But the façade crumbles when a mysterious condition overtakes the nation. Known as the Violence, it causes the infected to experience sudden, explosive bursts of animalistic rage and attack anyone in their path. The ensuing chaos brings opportunity for Chelsea -- and inspires a plan to liberate herself and her family once and for all.

The Violence comes out early in 2022, and it’s well worth your preorder. It’s the first book I’ve read that takes place in a post-COVID world; as a result, the plague that drives the narrative feels grounded and extra-haunting. The exploration of cycles of abuse is handled deftly and with an eye toward the complexities of complicity, perpetuation, and escape. Sharp, propulsive, satisfying.

House of Hollow

by Krystal Sutherland

Iris Hollow and her two older sisters are unquestionably strange. Ever since they disappeared on a suburban street in Scotland as children only to return a month later with no memory of what happened to them, odd, eerie occurrences seem to follow in their wake. And they're changing. First, their dark hair turned white. Then, their blue eyes slowly turned black. They have insatiable appetites yet never gain weight. People find them disturbingly intoxicating, unbearably beautiful, and inexplicably dangerous.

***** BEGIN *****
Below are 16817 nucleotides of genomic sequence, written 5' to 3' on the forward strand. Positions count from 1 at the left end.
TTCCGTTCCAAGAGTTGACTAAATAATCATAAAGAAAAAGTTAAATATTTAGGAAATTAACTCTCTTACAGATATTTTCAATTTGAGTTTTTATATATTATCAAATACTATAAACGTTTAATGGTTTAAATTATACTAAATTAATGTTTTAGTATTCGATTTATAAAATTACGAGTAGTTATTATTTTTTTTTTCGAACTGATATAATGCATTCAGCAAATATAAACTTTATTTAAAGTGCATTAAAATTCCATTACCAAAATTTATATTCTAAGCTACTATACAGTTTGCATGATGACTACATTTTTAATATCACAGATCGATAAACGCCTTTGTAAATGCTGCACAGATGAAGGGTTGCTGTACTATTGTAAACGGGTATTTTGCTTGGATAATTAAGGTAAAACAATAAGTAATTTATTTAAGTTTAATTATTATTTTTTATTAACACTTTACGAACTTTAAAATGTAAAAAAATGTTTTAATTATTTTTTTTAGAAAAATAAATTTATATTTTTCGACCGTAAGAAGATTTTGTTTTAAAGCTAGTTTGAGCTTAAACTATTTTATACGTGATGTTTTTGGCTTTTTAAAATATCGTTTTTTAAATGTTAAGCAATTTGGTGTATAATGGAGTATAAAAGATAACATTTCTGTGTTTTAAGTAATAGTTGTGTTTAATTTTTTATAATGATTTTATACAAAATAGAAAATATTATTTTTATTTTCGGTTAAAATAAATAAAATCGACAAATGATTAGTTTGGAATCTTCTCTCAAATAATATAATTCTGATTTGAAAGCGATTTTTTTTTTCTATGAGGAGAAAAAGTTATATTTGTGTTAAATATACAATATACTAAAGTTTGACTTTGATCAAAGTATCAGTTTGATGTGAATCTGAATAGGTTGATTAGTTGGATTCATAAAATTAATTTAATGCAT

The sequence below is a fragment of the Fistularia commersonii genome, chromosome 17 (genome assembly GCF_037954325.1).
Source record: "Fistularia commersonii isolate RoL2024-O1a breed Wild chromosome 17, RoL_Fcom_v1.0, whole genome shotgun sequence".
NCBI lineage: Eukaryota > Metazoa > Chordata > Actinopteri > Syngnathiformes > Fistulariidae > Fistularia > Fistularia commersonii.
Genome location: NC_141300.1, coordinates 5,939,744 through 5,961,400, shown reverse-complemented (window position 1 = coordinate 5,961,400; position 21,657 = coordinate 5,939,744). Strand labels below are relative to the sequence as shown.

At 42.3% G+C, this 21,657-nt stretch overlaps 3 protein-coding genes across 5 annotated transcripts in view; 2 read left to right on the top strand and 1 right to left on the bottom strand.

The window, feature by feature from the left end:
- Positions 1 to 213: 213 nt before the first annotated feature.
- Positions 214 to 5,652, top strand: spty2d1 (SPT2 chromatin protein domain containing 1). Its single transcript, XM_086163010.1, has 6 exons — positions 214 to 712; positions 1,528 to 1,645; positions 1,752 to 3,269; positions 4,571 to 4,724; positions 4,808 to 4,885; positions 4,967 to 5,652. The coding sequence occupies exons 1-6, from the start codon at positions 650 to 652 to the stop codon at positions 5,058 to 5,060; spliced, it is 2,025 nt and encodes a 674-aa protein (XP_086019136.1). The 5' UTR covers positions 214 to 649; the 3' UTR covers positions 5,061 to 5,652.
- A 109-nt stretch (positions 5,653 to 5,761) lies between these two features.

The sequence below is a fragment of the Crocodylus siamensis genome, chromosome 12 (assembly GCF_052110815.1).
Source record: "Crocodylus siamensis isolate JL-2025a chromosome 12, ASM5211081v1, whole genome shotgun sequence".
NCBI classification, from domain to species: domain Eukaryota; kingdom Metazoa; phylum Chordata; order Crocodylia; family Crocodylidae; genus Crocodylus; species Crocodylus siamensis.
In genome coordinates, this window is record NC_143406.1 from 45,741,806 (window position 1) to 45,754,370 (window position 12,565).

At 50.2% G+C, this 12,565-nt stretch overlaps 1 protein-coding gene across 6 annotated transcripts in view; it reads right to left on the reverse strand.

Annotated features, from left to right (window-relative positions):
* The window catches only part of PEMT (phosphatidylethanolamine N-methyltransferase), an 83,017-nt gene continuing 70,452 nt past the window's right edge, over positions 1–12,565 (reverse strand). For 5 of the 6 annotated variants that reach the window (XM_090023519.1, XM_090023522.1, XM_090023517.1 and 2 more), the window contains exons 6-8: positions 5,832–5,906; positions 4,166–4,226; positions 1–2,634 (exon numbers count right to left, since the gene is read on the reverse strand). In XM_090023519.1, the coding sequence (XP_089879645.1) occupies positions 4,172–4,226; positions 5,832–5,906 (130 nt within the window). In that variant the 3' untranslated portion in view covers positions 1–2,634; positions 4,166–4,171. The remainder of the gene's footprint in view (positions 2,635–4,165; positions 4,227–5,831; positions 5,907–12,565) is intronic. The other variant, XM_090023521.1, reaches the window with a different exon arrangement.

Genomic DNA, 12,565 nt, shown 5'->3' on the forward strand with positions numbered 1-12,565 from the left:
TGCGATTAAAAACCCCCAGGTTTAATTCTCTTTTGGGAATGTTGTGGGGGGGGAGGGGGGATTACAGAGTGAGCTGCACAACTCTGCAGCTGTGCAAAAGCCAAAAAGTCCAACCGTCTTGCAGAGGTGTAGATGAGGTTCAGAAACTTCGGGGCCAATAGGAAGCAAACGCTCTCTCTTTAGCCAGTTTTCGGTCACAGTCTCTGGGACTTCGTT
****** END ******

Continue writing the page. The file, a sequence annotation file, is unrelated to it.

But now, ten years later, seventeen-year-old Iris Hollow is doing all she can to fit in and graduate high school on time--something her two famously glamourous globe-trotting older sisters, Grey and Vivi, never managed to do. But when Grey goes missing without a trace, leaving behind bizarre clues as to what might have happened, Iris and Vivi are left to trace her last few days. They aren't the only ones looking for her though. As they brush against the supernatural they realize that the story they've been told about their past is unraveling and the world that returned them seemingly unharmed ten years ago, might just be calling them home.